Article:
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Does providing academic feedback to students via mp3 audio files enhance learning?

Project Leader Dr Stephen Merry
Organisation Staffordshire University
Contact s.merry@staffs.ac.uk
Partners Paul Orsmond and David Galbraith, Faculty of Health and Sciences, Staffordshire University
Grant type Teaching Development
Completed August 2007

Description

Feedback is provided to students at all stages of their academic development and can be an important force shaping their learning. This study considers the effectiveness of providing formative feedback on academic work to students using mp3 audio files.

Fifteen students received mp3 audio feedback on written work and were subsequently interviewed regarding their utilisation of that feedback within their learning. The written work provided by twelve of the students was also conventionally marked and this feedback was quantitatively compared with the audio feedback comments following classification of individual comments.

The students responded very positively to mp3 feedback judging it to be good quality because it was easier to understand, had more depth and was more personal. Most students annotated their work as they listened and stated that they would use the audio feedback to improve their work for other tutors. Our evaluation within the study showed that students use this type of feedback more actively to support their learning compared to written feedback and also that it better addressed their overall learning development as professional biologists.

Pitfalls of this form of feedback included the large size of the mp3 files (up to 11Mb) being incompatible with some e-mail systems. Comment classification showed a greater emphasis on developmental aspects of learning within mp3 feedback.

As feedback is integral to student learning this project has wide applicability both within and outwith the biosciences.

Outcomes and downloads

 

Links

Of related interest:

Development and implementation of a policy for delivering effective feedback to students - a project led by Maureen Dawson, Manchester Metropolitan University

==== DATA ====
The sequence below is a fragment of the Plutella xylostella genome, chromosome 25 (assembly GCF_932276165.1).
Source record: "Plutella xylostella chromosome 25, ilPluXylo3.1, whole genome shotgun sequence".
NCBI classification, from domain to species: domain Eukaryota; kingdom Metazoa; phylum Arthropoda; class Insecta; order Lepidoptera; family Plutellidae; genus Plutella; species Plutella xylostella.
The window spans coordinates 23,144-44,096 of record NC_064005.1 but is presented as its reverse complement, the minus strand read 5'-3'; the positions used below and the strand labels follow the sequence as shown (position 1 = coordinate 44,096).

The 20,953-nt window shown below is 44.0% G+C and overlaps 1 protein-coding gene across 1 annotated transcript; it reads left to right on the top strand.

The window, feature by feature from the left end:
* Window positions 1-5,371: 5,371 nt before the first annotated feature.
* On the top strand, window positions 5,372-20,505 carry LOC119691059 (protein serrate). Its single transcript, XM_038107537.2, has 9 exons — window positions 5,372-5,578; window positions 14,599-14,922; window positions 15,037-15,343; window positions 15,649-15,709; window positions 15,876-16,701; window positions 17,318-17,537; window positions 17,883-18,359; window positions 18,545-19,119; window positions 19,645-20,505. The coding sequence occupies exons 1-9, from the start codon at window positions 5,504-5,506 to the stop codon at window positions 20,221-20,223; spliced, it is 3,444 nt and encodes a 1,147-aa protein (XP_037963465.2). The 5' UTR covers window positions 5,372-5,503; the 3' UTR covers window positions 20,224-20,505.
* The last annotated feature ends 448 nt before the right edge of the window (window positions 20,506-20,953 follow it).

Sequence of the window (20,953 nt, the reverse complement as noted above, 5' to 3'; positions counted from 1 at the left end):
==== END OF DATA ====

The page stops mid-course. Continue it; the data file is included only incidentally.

Glover, C. and Brown, E. (2006) Written Feedback for Students: too much, too detailed or too incomprehensible to be effective? Bioscience Education E–journal,  volume 7 available at http://www.bioscience.heacademy.ac.uk/journal/vol7/beej-7-3.htm

Case Study: Giving audio-visual feedback to students using Jing and Grademark, by Sheila Hope at Keele University

Read the reports from our Effective Feedback to Students events at Wolverhampton and at the London Knowledge Lab

Formative Assessment in Science Teaching website
This FDTL4 project aimed to examine how students’ formative assessment experiences affect their learning – and looked at how feedback to students can be made more effective by maximising the learning students gain from their assessments.

Feedback to students – Extracts from "2000 tips for Lecturers" edited by Phil Race

Hounsell D., Hounsell J., Litjens J. and McCune V. (2005) Enhancing guidance and feedback to students: findings on the impact of evidence-informed initiatives, European Association for Research on Learning and Instruction (EARLI) 11th Biennial Conference Nicosia, Cyprus, 23 – 27 August 2005. Available at http://www.ed.ac.uk/etl/docs/earliHHLM.pdf